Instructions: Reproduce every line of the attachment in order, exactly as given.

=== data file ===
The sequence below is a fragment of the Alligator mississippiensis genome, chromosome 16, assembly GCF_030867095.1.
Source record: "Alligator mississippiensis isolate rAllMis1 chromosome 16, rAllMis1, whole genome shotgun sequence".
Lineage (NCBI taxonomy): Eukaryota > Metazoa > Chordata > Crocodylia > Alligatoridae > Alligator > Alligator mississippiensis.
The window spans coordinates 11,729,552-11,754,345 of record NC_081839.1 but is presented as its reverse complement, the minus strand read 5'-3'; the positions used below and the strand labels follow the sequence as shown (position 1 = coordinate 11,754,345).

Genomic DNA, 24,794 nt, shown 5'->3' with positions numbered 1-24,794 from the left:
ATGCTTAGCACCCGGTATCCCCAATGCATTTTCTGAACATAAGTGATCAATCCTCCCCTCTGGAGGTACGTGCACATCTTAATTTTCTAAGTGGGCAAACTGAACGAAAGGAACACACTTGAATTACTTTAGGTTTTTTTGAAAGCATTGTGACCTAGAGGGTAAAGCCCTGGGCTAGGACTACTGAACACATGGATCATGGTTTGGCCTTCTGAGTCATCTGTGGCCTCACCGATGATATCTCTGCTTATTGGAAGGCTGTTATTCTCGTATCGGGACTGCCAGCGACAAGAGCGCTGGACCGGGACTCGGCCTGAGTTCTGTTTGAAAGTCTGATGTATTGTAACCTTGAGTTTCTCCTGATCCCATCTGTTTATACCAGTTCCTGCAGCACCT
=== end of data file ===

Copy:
The sequence below is a fragment of the Alligator mississippiensis genome, chromosome 16, assembly GCF_030867095.1.
Source record: "Alligator mississippiensis isolate rAllMis1 chromosome 16, rAllMis1, whole genome shotgun sequence".
Lineage (NCBI taxonomy): Eukaryota > Metazoa > Chordata > Crocodylia > Alligatoridae > Alligator > Alligator mississippiensis.
The window spans coordinates 11,729,552-11,754,345 of record NC_081839.1 but is presented as its reverse complement, the minus strand read 5'-3'; the positions used below and the strand labels follow the sequence as shown (position 1 = coordinate 11,754,345).

Genomic DNA, 24,794 nt, shown 5'->3' with positions numbered 1-24,794 from the left:
ATGCTTAGCACCCGGTATCCCCAATGCATTTTCTGAACATAAGTGATCAATCCTCCCCTCTGGAGGTACGTGCACATCTTAATTTTCTAAGTGGGCAAACTGAACGAAAGGAACACACTTGAATTACTTTAGGTTTTTTTGAAAGCATTGTGACCTAGAGGGTAAAGCCCTGGGCTAGGACTACTGAACACATGGATCATGGTTTGGCCTTCTGAGTCATCTGTGGCCTCACCGATGATATCTCTGCTTATTGGAAGGCTGTTATTCTCGTATCGGGACTGCCAGCGACAAGAGCGCTGGACCGGGACTCGGCCTGAGTTCTGTTTGAAAGTCTGATGTATTGTAACCTTGAGTTTCTCCTGATCCCATCTGTTTATACCAGTTCCTGCAGCACCT